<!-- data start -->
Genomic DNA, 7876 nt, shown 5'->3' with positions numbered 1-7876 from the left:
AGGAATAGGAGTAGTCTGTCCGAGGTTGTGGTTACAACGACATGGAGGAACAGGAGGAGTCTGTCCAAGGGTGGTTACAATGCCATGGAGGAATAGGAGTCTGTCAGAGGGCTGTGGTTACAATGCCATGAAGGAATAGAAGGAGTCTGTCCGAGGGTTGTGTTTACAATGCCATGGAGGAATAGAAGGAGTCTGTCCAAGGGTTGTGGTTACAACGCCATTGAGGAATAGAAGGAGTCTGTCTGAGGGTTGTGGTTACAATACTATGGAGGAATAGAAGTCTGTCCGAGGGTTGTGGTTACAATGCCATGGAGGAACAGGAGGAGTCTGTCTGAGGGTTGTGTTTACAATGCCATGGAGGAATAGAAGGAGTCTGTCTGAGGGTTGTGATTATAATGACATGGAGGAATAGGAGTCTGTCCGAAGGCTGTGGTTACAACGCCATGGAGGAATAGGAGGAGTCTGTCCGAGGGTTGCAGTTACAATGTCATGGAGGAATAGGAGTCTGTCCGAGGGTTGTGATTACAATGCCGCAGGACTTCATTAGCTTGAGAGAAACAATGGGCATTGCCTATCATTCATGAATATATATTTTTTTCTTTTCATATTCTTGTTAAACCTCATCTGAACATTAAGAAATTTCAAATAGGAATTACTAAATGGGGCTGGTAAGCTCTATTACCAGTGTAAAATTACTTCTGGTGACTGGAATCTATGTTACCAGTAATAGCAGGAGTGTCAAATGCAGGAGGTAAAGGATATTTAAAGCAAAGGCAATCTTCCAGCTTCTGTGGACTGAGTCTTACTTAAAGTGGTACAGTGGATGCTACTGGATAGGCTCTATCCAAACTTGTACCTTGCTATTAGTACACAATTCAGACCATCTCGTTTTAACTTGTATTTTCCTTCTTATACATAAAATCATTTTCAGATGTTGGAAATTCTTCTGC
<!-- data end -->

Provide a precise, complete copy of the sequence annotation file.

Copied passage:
Genomic DNA, 7876 nt, shown 5'->3' with positions numbered 1-7876 from the left:
AGGAATAGGAGTAGTCTGTCCGAGGTTGTGGTTACAACGACATGGAGGAACAGGAGGAGTCTGTCCAAGGGTGGTTACAATGCCATGGAGGAATAGGAGTCTGTCAGAGGGCTGTGGTTACAATGCCATGAAGGAATAGAAGGAGTCTGTCCGAGGGTTGTGTTTACAATGCCATGGAGGAATAGAAGGAGTCTGTCCAAGGGTTGTGGTTACAACGCCATTGAGGAATAGAAGGAGTCTGTCTGAGGGTTGTGGTTACAATACTATGGAGGAATAGAAGTCTGTCCGAGGGTTGTGGTTACAATGCCATGGAGGAACAGGAGGAGTCTGTCTGAGGGTTGTGTTTACAATGCCATGGAGGAATAGAAGGAGTCTGTCTGAGGGTTGTGATTATAATGACATGGAGGAATAGGAGTCTGTCCGAAGGCTGTGGTTACAACGCCATGGAGGAATAGGAGGAGTCTGTCCGAGGGTTGCAGTTACAATGTCATGGAGGAATAGGAGTCTGTCCGAGGGTTGTGATTACAATGCCGCAGGACTTCATTAGCTTGAGAGAAACAATGGGCATTGCCTATCATTCATGAATATATATTTTTTTCTTTTCATATTCTTGTTAAACCTCATCTGAACATTAAGAAATTTCAAATAGGAATTACTAAATGGGGCTGGTAAGCTCTATTACCAGTGTAAAATTACTTCTGGTGACTGGAATCTATGTTACCAGTAATAGCAGGAGTGTCAAATGCAGGAGGTAAAGGATATTTAAAGCAAAGGCAATCTTCCAGCTTCTGTGGACTGAGTCTTACTTAAAGTGGTACAGTGGATGCTACTGGATAGGCTCTATCCAAACTTGTACCTTGCTATTAGTACACAATTCAGACCATCTCGTTTTAACTTGTATTTTCCTTCTTATACATAAAATCATTTTCAGATGTTGGAAATTCTTCTGC